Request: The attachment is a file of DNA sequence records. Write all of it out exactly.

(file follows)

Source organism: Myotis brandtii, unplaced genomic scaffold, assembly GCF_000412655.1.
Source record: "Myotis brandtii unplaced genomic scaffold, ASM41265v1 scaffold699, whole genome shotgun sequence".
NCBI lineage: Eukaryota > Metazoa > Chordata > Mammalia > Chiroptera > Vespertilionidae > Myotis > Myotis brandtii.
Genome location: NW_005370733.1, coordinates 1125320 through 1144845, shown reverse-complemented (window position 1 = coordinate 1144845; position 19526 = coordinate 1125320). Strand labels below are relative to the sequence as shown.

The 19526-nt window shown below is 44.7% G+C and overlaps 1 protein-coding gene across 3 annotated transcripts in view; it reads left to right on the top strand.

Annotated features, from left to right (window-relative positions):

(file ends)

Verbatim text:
Source organism: Myotis brandtii, unplaced genomic scaffold, assembly GCF_000412655.1.
Source record: "Myotis brandtii unplaced genomic scaffold, ASM41265v1 scaffold699, whole genome shotgun sequence".
NCBI lineage: Eukaryota > Metazoa > Chordata > Mammalia > Chiroptera > Vespertilionidae > Myotis > Myotis brandtii.
Genome location: NW_005370733.1, coordinates 1125320 through 1144845, shown reverse-complemented (window position 1 = coordinate 1144845; position 19526 = coordinate 1125320). Strand labels below are relative to the sequence as shown.

The 19526-nt window shown below is 44.7% G+C and overlaps 1 protein-coding gene across 3 annotated transcripts in view; it reads left to right on the top strand.

Annotated features, from left to right (window-relative positions):